- Are your costs to maintain systems increasing?
- Do you find it challenging to hire people to work on your project?
- Does it take longer now to add new features than it did a year ago?
If the answers are positive, this could mean that your organization's technical debt is growing and hamper your company's agility.
Meet Jim. Jim is a software engineer. One day, a project manager approaches him with a task: "Here is a new project brief. Could you please estimate it?" Jim evaluated the project to be done in six months. But for Jim's manager, half a year wasn't an option as he wanted to finish the project within four months. Jim had no choice but to agree. A month later, the project manager asks Jim to add a new feature to a system. Jim suggested two options: do everything proper but longer or faster but deficient. Needless to say, that PM decided to go with the quicker solution. That was the moment when Jim made a deal with a devil and took a technical debt.
What is technical debt?
The Software Engineering Institute at Carnegie Mellon University defines technical debt as "the tradeoff between the short-term benefit of rapid delivery and long-term value."
Another perspective comes from Atlassian: "technical debt is the difference between what was promised and delivered." In other words, it's prioritizing speed and delivery over a perfect code.
Research by Stripe suggests that "the average developer spends more than 17 hours a week dealing with maintenance issues, such as debugging and refactoring".
Let's go back to Jim. He had to add new features to a software system, and at that moment, he had two options: either opt for a faster but compromised solution or take more time to finish the task but later rework the product in terms of resources and time.
Technical debt works the same way as financial debt. If you don't repay the loan, it continues to compound until the loan principal ends up being much higher than the original amount.
The bottom line is that the longer you ignore technical debt, the more software entropy can occur.
Technical debt is not that bad. Almost every business has some degree of it. After all, the end-users do not notice the technical debt, so the companies often overlook it. For some time, this does not affect the functionality and quality of the product. But having tech debt can turn against your business if you won't keep the "we'll fix it later" promise, get back to it later and do it properly.
Causes of Technical Debt
It’s acceptable for growing companies that need to release a new version of a product as soon as possible to test the waters, collect user feedback or analyze market needs.
99 % of projects have a certain amount of technical debt. The rest of them have not been released yet.
But you need to be careful about software technical debt and know how to manage it; otherwise, it can lead to some negative consequences. The more tech debt accumulates during the software development process, the more it can negatively affect the business and slow down the next release. So what causes technical debt?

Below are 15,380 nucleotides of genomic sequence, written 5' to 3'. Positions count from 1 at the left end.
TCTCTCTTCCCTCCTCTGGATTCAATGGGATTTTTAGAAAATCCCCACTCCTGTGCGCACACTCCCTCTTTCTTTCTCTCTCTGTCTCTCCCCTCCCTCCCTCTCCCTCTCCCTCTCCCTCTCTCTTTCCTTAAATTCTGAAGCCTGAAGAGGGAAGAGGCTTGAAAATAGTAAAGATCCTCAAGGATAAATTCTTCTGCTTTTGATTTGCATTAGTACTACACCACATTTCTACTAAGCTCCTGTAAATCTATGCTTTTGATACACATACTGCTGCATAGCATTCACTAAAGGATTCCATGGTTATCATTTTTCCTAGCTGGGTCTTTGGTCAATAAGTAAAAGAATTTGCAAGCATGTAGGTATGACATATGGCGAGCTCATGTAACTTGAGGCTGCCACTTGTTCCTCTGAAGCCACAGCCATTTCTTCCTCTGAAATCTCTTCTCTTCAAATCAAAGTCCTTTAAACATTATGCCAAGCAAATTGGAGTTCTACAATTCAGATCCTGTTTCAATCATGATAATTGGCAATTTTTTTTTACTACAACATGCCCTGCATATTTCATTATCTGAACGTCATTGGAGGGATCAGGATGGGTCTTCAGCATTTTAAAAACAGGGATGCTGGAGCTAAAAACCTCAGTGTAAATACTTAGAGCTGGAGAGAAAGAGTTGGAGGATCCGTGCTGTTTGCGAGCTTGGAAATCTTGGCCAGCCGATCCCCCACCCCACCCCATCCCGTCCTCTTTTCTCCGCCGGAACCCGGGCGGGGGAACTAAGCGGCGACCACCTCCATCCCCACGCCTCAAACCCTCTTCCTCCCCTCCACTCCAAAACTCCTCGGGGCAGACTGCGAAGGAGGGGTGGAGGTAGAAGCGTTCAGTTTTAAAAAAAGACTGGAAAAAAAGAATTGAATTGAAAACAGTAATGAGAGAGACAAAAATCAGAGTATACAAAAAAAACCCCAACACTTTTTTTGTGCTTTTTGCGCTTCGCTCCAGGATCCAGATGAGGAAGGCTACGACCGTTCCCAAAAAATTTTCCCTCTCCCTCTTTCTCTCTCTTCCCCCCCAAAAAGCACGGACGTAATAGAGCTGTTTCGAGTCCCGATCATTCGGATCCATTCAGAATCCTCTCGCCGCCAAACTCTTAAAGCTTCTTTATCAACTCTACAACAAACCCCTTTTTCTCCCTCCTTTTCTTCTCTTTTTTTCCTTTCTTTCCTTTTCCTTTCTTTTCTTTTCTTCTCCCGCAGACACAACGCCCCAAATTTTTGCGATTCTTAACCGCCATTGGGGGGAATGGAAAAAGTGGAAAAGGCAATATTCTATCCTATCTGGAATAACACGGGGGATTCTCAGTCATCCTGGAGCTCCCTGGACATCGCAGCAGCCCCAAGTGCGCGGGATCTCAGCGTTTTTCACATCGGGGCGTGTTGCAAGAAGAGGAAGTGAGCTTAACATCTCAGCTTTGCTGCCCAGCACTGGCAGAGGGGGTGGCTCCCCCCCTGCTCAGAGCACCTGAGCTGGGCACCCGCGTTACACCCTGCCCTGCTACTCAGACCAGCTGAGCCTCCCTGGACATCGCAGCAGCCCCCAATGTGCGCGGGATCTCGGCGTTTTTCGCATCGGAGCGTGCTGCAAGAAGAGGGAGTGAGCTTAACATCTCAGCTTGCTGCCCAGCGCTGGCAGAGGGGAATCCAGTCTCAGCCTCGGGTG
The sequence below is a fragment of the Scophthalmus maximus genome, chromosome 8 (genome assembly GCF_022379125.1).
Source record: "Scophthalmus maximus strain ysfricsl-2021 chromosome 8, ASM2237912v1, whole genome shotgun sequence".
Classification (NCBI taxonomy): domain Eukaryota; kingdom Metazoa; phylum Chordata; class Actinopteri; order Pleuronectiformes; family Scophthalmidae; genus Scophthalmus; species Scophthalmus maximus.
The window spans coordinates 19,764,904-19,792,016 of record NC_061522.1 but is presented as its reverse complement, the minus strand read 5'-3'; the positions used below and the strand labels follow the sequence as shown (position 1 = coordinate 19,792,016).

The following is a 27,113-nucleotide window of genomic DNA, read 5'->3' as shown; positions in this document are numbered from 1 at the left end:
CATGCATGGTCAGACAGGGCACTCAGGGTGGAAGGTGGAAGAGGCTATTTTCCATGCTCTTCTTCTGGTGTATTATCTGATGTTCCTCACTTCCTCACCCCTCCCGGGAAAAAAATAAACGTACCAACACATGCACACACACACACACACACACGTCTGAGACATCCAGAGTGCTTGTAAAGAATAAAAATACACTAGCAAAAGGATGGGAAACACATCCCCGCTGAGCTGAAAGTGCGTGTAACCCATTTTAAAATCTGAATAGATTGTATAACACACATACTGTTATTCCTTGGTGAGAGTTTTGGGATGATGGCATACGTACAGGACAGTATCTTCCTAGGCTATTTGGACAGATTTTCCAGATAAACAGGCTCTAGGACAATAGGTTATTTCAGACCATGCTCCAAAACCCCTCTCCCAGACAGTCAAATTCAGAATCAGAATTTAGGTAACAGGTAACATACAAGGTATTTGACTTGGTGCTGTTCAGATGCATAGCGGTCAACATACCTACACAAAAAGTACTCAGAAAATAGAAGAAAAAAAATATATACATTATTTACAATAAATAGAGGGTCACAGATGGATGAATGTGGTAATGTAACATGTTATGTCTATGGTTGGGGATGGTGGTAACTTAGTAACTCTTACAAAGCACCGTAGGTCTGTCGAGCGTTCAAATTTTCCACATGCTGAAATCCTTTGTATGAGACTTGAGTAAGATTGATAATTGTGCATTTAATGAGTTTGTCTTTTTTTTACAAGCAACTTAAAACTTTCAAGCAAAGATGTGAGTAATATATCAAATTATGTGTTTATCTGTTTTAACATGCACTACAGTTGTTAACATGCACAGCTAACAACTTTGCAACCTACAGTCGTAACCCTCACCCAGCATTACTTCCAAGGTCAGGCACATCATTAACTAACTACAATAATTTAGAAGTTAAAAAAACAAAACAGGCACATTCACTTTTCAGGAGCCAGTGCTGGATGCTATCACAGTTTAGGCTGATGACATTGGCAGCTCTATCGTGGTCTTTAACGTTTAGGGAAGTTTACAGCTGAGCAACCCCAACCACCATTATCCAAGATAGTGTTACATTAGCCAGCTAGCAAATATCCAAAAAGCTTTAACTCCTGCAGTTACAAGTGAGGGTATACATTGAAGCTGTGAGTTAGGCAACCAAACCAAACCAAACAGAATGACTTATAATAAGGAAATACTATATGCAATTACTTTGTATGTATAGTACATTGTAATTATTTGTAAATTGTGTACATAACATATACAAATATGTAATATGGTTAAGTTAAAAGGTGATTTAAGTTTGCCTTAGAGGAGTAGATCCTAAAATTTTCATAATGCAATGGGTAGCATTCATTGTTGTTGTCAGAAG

- Business pressure to deliver the project to the customer earlier than it was estimated.
- Poor planning and prioritization of product backlogs when design and development start without proper requirements analysis.
- Poorly or hastily written code, when each developer writes code as they see it without adhering to specific coding standards.
- Legacy issues continue to generate a cost for the business.
- Lack of technical documentation. Documentation doesn’t need to be comprehensive: it could be wikis, collaborative documents, or code comments. Well-written and structured documentation allows developers to understand how a system works faster and speed up building new things.
- Lack of automated tests, including unit tests and end-to-end tests. Often, developers neglect to create automated tests until the end of the project. As a result, it’s harder to fix bugs and deploy changes that won’t break the build.
How to manage technical debt?
In a rapidly changing world, it is impossible to create a perfect product. The product teams should accept that there are no ideal products; there are under-analyzed ones. No matter how intelligent and talented team members are, a problem can always arise.
To properly register this debt, it is better to break it down into sources of origin, for example:
- versions of libraries and applications used;
- security problems;
- architecture errors;
- potential places for code improvement;
- warnings from compilers, interpreters and runtime platforms.
Technical debt isn’t something that can be effectively dealt with once and for all. Based on our experience, we suggest five ways to manage tech debt:
Refactor your code
Refactoring is a systematic process of optimizing code and improving the internal structure without creating new functionality. In other words, refactoring is transforming a mess into a clean code without altering its external behavior.